May 21, 2024
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Bergenfield Prepares to Host the Shabbat Project

As women in North Jersey unify in the Great Challah Bake, another part of Shabbat preparations will be under way as well. The Challah Bake is just the beginning of a worldwide inspirational experience for Parshat Lech Lecha.

Dr. Debby Rapps and Julie Farkas coordinated this year’s Shabbat Project in Bergen County. The Shabbat Project started in South Africa, when Rabbi Warren Goldstein had a dream that all the Jews in the country would observe one Shabbat. When word spread about his initiative, his dream gained a global following and communities all over the world decided to join together in this goal.

Rapps is the director of the Jewish Youth Encounter Program, or JYEP, a program that pairs third through seventh graders with mentors from yeshiva high schools. As the school year begins, many of the students are first introduced to Shabbat and other experiences. As much as the goal is to inspire the students, “You can’t present Shabbat to young kids without getting the parents on board, too,” Rapps said. “Presenting the Shabbat early on in the school year makes it a family project.” Rapps explained further that for many of the students and mentors, the meal is as much about positive Shabbat experiences as it is “about having the high school mentors and the JYEP students get to know each other in the context of their families.”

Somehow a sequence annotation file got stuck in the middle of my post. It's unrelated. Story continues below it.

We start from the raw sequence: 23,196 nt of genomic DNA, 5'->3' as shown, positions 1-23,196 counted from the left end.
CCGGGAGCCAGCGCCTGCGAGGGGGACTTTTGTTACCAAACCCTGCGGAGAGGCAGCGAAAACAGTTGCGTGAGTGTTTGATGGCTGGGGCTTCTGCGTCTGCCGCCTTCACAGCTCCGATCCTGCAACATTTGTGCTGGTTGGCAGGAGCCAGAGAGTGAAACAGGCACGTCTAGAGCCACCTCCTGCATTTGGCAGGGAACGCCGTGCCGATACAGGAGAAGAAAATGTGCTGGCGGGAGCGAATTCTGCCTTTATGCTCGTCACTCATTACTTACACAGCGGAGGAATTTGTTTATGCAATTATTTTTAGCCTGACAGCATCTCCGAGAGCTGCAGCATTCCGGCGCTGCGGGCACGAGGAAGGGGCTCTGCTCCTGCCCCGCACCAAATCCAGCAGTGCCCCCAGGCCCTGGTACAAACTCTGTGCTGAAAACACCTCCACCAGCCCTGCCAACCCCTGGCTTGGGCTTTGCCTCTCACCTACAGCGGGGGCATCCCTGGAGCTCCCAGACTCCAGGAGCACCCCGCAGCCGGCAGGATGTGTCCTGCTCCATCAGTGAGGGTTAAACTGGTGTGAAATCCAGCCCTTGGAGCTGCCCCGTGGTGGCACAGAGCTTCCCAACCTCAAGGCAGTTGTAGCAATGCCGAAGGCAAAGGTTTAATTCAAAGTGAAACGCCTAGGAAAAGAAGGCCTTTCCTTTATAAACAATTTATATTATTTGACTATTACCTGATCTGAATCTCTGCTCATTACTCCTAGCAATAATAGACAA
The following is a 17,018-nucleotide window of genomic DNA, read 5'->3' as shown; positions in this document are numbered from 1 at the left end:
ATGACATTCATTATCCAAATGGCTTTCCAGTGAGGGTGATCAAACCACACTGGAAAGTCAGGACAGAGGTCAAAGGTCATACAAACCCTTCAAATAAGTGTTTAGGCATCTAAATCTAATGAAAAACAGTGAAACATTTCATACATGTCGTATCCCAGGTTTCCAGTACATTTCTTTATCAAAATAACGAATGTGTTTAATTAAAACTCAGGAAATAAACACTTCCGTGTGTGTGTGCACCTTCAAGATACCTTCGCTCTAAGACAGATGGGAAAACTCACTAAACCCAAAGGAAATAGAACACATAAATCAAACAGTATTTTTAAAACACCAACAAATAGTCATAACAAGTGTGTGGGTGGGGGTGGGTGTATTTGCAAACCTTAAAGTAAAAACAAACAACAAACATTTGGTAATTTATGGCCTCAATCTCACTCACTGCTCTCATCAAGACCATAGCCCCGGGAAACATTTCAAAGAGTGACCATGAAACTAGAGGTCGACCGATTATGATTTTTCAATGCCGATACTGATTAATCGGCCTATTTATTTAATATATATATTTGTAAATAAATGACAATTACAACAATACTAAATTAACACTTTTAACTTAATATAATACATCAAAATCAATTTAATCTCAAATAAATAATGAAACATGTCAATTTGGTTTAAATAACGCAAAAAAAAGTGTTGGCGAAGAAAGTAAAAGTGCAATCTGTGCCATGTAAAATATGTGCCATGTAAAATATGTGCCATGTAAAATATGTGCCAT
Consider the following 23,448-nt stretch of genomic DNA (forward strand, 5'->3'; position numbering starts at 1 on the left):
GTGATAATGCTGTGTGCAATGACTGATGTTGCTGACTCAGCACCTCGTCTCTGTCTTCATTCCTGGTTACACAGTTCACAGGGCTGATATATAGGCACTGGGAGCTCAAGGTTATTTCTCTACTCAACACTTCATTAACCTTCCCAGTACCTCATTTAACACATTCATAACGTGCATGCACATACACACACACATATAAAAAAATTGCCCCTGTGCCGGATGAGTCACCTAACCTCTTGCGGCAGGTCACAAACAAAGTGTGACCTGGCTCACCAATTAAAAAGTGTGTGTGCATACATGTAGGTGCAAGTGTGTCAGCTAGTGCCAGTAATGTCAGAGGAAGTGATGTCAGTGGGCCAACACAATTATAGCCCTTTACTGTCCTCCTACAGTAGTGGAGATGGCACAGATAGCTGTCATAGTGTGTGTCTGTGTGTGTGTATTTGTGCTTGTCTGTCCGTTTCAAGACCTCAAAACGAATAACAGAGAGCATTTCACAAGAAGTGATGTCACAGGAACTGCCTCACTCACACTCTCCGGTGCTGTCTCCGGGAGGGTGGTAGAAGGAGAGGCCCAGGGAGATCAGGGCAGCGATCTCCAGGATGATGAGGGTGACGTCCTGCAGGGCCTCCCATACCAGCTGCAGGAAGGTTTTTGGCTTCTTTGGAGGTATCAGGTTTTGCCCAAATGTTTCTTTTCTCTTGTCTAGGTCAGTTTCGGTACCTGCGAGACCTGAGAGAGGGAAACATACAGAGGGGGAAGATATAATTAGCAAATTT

Julie Farkas, who coordinates the Beth Abraham Outreach, as well as Jewish Journeys, a local organization whose mission is focused on strengthening Jewish families and homes, is excited to be a part of this year’s Shabbat Project as well. When inviting families with no formal Jewish educational background to an Orthodox Shabbat table, Farkas finds that the mutual growth benefits everyone participating. “Having guests ask questions about what we do gives us the chance to look things up and learn even after traditional education ended,” Farkas explained. “It strengthens our commitment as we appreciate the beauty in the answers.” Farkas further explained the role her children have come to play in the Shabbat interactions as well. From becoming a tutor to one of their guests, to looking forward to the holidays with guests who question what everyone else has come to take for granted, partnering with an initiative such as the Shabbat Project has truly enhanced what they value in Judaism.

Join the Shabbat Project at Congregation Beth Abraham in Bergenfield.

Shabbat begins with candles at 4:22 p.m., and a welcome gathering. Kabbalat Shabbat will be a meaningful experience, blending halachic davening with a kiruv-friendly program. Following dinner at a host family, everyone will be invited together to a private house for a dessert reception.

Each year the feedback has been positive and the guest families and host families alike have enjoyed getting to know one another. To learn more or get involved, email Julie Farkas at [email protected].

By Jenny Gans

 

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